Studying at the Warburg Institute

Studying at the Warburg Institute means having access to scholars and Fellows of the highest calibre in professional and research terms. Contact hours and consultation with academic staff is one of the most favourable to be found in any academic institution. There is also the advantage of access to the Warburg Library, one of the world's finest, as well as the Photographic Collection and Warburg Institute Archive.

PhD Research

Full-time study for the PhD degree entails three or a maximum of four years' independent research, culminating in the writing of a thesis of not more than 100,000 words. Part-time students complete the same programme in five, or a maximum of six years. After submission of the thesis, the student attends an oral examination conducted by an internal examiner, from the University of London, and an external examiner, normally from another British university. Find out about our current PhD students here and view previous topics for PhD candidature. For more details on applying please click here.

How to apply for a phD 


MA in Cultural and Intellectual History 1300 – 1650

The Warburg Institute MA in Cultural and Intellectual History aims to equip students for interdisciplinary research in the late medieval and early modern period, with a particular emphasis on the reception of the classical tradition. Students will become part of an international community of scholars, working in a world-famous library. They will broaden their range of knowledge to include the historically informed interpretation of images and texts, art history, philosophy, history of science, literature and the impact of religion on society. During this twelve-month, full-time course, students will improve their knowledge of Latin, French and Italian and will acquire the library and archival skills essential for research on primary texts.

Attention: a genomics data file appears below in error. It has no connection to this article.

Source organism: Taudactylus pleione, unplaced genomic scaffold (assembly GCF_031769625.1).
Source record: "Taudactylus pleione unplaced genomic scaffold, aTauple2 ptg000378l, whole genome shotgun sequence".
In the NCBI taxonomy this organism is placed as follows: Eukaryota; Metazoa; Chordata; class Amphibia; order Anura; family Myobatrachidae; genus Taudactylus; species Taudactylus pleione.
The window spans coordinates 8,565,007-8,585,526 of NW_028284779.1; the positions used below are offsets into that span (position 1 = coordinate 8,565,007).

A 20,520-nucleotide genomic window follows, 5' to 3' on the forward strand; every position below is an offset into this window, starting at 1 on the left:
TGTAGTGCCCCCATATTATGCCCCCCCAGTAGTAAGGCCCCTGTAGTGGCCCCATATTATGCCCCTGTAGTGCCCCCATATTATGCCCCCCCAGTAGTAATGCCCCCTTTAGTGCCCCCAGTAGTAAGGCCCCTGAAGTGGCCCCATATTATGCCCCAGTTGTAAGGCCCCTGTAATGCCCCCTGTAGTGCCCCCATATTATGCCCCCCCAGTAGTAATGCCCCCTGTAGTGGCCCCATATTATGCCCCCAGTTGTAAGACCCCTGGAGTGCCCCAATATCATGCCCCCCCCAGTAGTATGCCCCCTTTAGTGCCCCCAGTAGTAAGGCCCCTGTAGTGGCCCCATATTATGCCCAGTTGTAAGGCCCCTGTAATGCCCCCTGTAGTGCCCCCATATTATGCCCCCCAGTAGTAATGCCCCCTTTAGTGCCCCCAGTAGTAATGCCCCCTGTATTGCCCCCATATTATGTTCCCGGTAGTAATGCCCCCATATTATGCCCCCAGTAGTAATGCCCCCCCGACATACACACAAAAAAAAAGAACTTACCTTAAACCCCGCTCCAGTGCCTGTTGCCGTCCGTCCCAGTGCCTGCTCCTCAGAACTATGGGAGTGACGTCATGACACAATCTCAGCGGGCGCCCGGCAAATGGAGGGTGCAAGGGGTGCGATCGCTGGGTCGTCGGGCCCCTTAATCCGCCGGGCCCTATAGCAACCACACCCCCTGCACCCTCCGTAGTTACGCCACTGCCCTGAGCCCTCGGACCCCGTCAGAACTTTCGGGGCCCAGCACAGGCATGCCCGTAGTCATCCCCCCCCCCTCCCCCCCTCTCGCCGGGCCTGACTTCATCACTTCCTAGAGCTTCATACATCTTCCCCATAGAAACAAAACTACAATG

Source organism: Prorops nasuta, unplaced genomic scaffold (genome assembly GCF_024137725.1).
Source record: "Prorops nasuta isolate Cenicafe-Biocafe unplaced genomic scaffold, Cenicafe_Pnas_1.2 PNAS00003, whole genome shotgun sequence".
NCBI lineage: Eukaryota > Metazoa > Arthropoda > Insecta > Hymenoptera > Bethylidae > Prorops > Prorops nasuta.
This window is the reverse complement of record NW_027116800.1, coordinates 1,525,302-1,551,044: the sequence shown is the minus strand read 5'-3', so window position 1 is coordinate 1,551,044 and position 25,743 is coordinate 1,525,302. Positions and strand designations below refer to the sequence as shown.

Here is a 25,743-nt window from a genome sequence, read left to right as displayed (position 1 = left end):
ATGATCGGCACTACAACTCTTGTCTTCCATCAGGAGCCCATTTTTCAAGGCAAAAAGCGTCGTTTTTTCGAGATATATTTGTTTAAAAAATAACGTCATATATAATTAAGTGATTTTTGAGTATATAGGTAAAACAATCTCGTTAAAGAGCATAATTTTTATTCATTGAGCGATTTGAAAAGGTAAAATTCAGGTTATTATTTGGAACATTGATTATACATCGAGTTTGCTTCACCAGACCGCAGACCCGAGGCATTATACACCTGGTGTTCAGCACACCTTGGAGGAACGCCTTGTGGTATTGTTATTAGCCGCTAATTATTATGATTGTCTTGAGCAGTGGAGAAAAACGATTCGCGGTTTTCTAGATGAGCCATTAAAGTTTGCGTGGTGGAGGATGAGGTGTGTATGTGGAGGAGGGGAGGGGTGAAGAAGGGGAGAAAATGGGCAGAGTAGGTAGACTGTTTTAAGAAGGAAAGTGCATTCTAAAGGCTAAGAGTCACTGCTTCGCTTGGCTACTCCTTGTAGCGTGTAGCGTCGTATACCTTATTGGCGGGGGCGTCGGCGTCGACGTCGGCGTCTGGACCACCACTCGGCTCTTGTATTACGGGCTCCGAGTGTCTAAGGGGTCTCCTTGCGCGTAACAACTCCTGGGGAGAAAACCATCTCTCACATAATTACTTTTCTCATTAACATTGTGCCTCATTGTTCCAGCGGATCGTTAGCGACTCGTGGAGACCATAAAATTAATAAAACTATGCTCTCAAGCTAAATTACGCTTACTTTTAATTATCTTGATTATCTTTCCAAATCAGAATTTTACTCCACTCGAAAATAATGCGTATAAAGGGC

How to apply for a ma

fees and funding


MA in Art History, Curatorship and Renaissance Culture

The MA in Art History, Curatorship and Renaissance Culture is offered by the Warburg Institute in collaboration with the National Gallery, London. The programme combines the study of artworks and their cultural contexts with high-level linguistic, archive and research skills for a new generation of academic art historians and museum curators. The art historical and scholarly traditions of the Warburg Institute are linked to the practical experience and skills of the National Gallery to provide an academic programme which will equip students either as academic art historians with serious insight into the behind the scenes working of a great museum or as curators with the research skills necessary for high-level museum work.

How to apply for a ma

fees and funding


Occasional Students

Students from abroad registered for higher degrees in their own country may enrol at the Institute as Occasional Students. Occasional students have to spend at least one term and no longer than one year at the Institute. No regular supervision is provided, but they may discuss their work informally with members of staff. They are entitled to use the Library, Photographic Collection and student computer facilities, and to attend open lectures, seminars and colloquia. Occasional students' fees: £375.00 per term; £1,050 per annum. To apply for a place as an occasional student, apply using this form here and post to The Warburg Institute, University of London, Woburn Square, London WC1H 0AB). Applicants will normally be informed of the result of their application within two weeks of receipt of references.


Short Course:  Renaissance Latin

The Warburg Institute is offers a two-week course in Renaissance Latin, Cassamarca Senior Lecturer in Neo-Latin Cultural and Intellectual History at the Warburg Institute.  The course is designed for beginners and focuses on Latin texts from the fourteenth to the seventeenth century, drawing on a wide range of sources: the sophisticated Latin of the humanists; various forms of technical Latin (medical, philosophical, theological, etc.); and macaronic jumbles of Latin and the vernacular. This Latin course is for beginners at the Warburg Institute for 2 weeks in September of any given year, from 11.00 am to 1.00 pm and from 2.00 pm to 3.00 pm, Monday to Friday. The course is open to anyone interested; the fee in 2016 was £175.00. Admission is free to present students of the Warburg Institute and those attending a course during the academic year at the Warburg Institute.

find out more about this short course



The tradition drawn on by the Institute includes the work of such distinguished scholars as Warburg himself, Fritz Saxl, Ernst Cassirer, Raymond Klibansky, P. O. Kristeller, Arnaldo Momigliano, E. H. Gombrich, D. P. Walker, Frances A. Yates, Charles B. Schmitt and Michael Baxandall. It has been a tradition of new departures achieved primarily by working across the boundaries of established disciplines.

Current PhD Students



Term dates 2016/17

3 October to 16 December

16 January to 31 March

2 May to 7 July

Term dates 2017/18

2 October to 15 December

15 January to 28 March

30 April to 7 July